New Paper Strives to Confront Sexual Violence on Campus

Please note that this article contains discussions of sexual violence, reader discretion is advised.

A new paper was recently released by the Council of Alberta University Students researching sexual violence on Alberta university campuses. This research aimed to define and understand sexual violence, create strong recommendations in policy to implement in post-secondary institutions in Alberta, and focus on support for those who have to go through reporting sexual violence.

Authored by Sebastien Tetreault-Bergeron, Student Representation Coordinator for the Students’ Association of Mount Royal University, and Melody Santiago, Communications, Research, and Policy Coordinator for Council of Alberta University Students, the paper assessed over 25 institutions, as well as all provincial legislations around Campus Sexual Violence, or CSV. 

Alberta, along with Saskatchewan, Newfoundland and Labrador, and New Brunswick currently do not have any legislation pertaining specifically to CSV.

What exactly constitutes sexual violence? The paper defines it as an umbrella term that refers to sexual acts committed against a person and is marked by:

  • The absence of consent: A person who has the legal, physical, or cognitive ability to consent does not approve to engage in a sexual act
  • Inability to consent: Approval is not possible due to the person’s state (e.g. age, disability, lack of consciousness, or intoxication)
  • When refusal cannot be expressed due to, but not limited to, psychological intimidation, power differential, or use of threat of physical force

It also outlined sexual harassment, which is a form of discrimination under the Alberta Human Rights Act, as well as sexual assault, which is a criminal offence. Some common forms of sexual violence include completed or attempted penetration, or forced penetration of another, non-consensual removal of a condom during sex, exhibitionism (the exposure of one’s genitals without the target’s consent), verbal sexual harassment, and online sexual harassment. Each of these acts is considered sexual violence and should be dealt with seriously.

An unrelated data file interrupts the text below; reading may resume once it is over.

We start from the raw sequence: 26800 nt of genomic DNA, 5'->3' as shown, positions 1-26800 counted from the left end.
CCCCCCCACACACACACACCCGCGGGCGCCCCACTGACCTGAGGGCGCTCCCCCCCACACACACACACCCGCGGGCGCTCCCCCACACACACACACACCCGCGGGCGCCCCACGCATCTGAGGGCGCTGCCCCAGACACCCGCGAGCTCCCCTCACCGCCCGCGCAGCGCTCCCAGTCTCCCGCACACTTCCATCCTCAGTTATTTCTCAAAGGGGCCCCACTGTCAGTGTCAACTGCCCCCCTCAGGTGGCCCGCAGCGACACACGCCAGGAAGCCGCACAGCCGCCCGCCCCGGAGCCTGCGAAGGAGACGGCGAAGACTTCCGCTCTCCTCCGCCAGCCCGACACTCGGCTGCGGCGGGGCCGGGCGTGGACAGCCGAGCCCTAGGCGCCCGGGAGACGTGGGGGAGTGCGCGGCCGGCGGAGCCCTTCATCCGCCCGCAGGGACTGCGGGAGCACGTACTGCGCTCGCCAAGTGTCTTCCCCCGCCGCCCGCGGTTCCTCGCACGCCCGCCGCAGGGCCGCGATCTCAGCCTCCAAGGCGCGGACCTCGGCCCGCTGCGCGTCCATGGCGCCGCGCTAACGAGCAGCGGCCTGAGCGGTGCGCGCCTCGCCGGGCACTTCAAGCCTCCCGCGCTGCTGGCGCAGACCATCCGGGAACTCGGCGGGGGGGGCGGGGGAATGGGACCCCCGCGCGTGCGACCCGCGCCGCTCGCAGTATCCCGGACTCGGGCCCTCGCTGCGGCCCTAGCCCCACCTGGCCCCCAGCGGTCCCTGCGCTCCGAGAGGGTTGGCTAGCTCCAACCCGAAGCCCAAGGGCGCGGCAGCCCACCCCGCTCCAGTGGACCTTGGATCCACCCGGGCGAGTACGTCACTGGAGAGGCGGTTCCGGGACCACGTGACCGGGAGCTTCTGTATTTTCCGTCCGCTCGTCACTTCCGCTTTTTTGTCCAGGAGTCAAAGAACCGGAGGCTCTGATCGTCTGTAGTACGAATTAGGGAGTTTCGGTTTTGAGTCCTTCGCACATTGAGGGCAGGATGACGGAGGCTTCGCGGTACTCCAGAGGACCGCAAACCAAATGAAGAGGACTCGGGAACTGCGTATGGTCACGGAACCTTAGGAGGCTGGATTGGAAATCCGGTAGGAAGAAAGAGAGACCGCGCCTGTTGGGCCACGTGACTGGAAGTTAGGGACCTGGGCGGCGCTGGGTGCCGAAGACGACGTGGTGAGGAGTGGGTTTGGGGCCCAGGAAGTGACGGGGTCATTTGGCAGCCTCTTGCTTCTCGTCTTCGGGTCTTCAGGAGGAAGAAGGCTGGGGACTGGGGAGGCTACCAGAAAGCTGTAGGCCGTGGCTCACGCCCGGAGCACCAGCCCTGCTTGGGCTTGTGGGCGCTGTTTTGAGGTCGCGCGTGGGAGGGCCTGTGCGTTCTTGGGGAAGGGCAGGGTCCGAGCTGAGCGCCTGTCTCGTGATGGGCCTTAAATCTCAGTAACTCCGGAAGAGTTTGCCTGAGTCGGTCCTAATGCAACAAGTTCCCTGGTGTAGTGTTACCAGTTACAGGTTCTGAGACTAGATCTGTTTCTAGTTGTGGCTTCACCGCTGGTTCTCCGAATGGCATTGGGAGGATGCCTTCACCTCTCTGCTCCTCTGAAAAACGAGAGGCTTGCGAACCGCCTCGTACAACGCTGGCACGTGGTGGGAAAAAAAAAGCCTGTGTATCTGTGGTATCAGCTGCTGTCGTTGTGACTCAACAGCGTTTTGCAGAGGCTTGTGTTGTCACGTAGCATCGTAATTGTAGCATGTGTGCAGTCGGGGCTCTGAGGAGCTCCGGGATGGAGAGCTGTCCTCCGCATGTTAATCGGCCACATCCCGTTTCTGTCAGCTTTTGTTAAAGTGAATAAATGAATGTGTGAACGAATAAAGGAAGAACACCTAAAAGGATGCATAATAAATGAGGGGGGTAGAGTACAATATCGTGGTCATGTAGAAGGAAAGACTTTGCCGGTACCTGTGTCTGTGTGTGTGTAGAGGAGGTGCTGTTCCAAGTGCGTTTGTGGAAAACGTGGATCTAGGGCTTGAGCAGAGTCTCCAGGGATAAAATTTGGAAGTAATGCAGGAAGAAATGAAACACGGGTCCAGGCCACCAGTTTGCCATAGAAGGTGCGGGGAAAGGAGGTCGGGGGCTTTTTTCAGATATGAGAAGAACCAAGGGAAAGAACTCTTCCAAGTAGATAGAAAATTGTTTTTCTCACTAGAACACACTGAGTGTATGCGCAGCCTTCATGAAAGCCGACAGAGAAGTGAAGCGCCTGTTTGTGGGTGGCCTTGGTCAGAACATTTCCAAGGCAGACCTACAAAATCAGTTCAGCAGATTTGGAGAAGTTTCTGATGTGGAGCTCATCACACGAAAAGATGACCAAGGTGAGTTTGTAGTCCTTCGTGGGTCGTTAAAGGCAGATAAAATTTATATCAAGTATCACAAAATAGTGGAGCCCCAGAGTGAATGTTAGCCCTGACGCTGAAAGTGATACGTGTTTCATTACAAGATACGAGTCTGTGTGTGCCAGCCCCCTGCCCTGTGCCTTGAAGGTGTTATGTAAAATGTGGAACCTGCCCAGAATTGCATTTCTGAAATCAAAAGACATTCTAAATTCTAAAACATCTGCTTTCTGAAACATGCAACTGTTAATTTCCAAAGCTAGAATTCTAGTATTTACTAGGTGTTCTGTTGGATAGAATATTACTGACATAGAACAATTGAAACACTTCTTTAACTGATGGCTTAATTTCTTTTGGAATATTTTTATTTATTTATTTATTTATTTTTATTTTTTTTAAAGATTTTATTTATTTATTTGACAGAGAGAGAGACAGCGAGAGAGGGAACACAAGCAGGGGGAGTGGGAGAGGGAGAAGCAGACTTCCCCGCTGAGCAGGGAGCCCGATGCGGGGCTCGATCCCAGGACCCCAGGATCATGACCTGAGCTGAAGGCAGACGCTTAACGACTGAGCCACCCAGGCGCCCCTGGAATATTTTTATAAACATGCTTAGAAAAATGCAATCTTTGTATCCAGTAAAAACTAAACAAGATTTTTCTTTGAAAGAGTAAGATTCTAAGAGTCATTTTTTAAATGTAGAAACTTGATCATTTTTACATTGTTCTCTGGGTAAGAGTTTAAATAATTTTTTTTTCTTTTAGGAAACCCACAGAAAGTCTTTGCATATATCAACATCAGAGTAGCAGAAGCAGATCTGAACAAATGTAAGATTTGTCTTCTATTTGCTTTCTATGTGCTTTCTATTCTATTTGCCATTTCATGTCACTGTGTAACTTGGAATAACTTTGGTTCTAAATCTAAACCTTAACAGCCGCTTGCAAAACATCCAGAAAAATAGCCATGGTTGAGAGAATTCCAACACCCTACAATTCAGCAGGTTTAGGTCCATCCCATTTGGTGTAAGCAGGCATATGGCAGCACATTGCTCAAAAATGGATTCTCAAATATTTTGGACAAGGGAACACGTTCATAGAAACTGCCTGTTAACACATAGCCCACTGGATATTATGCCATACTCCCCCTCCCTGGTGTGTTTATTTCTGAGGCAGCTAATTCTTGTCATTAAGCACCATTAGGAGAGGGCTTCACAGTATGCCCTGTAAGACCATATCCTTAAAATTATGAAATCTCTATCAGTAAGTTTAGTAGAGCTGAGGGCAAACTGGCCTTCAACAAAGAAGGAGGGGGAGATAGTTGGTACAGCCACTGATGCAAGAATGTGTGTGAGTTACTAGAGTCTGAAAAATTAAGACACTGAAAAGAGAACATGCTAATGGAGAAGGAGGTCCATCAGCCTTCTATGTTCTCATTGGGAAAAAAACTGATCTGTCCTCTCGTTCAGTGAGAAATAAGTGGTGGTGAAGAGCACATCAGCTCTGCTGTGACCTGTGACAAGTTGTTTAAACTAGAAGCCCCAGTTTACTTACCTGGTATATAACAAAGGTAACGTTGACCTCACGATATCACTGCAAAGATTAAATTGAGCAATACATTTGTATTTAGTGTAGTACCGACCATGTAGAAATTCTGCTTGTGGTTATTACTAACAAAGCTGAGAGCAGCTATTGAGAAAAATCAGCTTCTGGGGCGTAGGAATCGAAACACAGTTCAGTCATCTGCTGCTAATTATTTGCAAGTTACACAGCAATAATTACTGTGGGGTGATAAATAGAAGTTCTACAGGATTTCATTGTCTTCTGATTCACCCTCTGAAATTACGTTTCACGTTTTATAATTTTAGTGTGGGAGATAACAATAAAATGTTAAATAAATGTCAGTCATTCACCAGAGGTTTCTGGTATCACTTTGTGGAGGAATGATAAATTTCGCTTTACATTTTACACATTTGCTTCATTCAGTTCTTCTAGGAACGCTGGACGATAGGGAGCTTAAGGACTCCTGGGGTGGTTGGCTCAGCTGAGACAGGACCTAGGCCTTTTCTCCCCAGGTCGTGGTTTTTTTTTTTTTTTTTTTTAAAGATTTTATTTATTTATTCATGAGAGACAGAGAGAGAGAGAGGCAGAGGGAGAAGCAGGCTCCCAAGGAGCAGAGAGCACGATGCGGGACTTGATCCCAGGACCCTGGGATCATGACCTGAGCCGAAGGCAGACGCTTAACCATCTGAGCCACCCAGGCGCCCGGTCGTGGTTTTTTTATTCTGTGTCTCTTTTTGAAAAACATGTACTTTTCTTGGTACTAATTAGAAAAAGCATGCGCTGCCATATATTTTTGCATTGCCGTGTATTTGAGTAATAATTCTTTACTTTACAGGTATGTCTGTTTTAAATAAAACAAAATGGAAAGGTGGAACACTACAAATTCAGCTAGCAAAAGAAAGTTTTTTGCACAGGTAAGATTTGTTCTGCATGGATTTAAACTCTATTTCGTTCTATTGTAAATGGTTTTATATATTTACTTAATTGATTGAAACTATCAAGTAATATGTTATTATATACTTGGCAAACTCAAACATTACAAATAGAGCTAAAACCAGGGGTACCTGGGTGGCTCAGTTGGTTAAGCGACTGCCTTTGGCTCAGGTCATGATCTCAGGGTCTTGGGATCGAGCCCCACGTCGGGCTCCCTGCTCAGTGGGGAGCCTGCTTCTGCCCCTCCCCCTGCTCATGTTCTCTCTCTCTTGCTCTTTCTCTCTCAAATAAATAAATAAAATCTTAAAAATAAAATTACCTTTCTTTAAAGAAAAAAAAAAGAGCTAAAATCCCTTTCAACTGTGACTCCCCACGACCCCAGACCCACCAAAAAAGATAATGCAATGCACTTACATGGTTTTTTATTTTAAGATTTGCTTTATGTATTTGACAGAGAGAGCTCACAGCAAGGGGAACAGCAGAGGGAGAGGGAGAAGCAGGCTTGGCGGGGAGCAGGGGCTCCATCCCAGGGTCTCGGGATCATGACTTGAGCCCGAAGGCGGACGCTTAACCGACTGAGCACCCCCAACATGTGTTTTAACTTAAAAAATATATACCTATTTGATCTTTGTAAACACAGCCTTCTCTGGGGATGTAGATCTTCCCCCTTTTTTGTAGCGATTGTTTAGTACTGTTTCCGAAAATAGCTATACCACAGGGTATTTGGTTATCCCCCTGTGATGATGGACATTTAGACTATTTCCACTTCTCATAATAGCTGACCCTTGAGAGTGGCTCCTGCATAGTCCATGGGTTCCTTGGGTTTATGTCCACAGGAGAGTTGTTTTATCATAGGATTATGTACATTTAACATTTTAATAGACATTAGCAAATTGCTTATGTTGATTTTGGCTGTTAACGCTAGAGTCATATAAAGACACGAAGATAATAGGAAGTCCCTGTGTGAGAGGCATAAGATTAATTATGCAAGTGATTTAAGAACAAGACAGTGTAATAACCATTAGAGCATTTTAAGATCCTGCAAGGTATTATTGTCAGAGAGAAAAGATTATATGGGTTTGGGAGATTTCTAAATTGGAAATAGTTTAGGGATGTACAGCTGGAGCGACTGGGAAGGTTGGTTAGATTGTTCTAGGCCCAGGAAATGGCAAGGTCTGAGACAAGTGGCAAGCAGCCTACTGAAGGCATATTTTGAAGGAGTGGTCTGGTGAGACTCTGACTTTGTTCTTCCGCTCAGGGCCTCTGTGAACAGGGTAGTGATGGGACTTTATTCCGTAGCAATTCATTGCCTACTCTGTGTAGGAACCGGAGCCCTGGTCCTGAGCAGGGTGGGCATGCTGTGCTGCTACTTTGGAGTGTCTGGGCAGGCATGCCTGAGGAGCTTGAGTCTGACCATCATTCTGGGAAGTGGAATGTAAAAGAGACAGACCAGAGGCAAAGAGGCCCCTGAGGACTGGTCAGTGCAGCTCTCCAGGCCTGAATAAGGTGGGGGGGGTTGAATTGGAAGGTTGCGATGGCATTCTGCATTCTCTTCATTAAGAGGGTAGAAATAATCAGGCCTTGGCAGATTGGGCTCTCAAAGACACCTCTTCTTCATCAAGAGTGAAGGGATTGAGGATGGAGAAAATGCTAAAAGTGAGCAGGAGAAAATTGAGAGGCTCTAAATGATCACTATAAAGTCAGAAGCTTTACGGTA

Tetreault-Bergeron and Santiago present findings from a 2014 Statistics Canada report that there were 636,000 cases of self-reported sexual assault incidents that year. However, the report also suggests that 83% of sexual assault incidents are not reported to the police.  

It is important to note that these issues are tied to systemic problems in our society. Indigenous women are three times higher than non-Indigenous women to face CSV. Class, race, sexuality, gender, and more can all impact how, or even if someone is able to report their case.

Some common myths around sexual violence include the idea that men can’t be victims of sexual assault, that sexual assault is committed only by strangers, or that women commonly report false accusations to punish or retaliate against people. These issues lead to misconceptions and perpetuate a system that makes it incredibly difficult to report cases of sexual violence.

The truth is that sexual violence can happen to anyone, and that the Government of Alberta and University of Lethbridge, along with every other institution, should take accusations seriously, and create a community that encourages survivors of all types to come forward.

This paper calls on the Government of Alberta to develop CSV legislation, as well as allocate consistent and adequate funding for resources for survivors, training and support on campus, and preventative efforts to reduce CSV as a whole. It also asks that all institutions be made to have a robust framework of sexual violence policies and procedures.

Campus Sexual Violence is an issue that has taken deep root in universities across Canada. The University of Lethbridge does have a Sexual Violence Policy, as well resources available online. These resources are both for survivors and community members who want to give support to survivors.

Some resources include Security Services, University of Lethbridge Health Centre, Counselling Services, the Women’s Centre, Iniskim elders, the Chaplain’s Office, and the Sexual Violence Prevention Coordinator—all available at uleth.ca/sexual-violence/campus-resources.

It is a long road ahead to create the kind of community that embraces and encourages survivors to come forward, but it is an even longer journey to transform our society in a way that addresses that causes of sexual violence. This report is a step closer to that goal.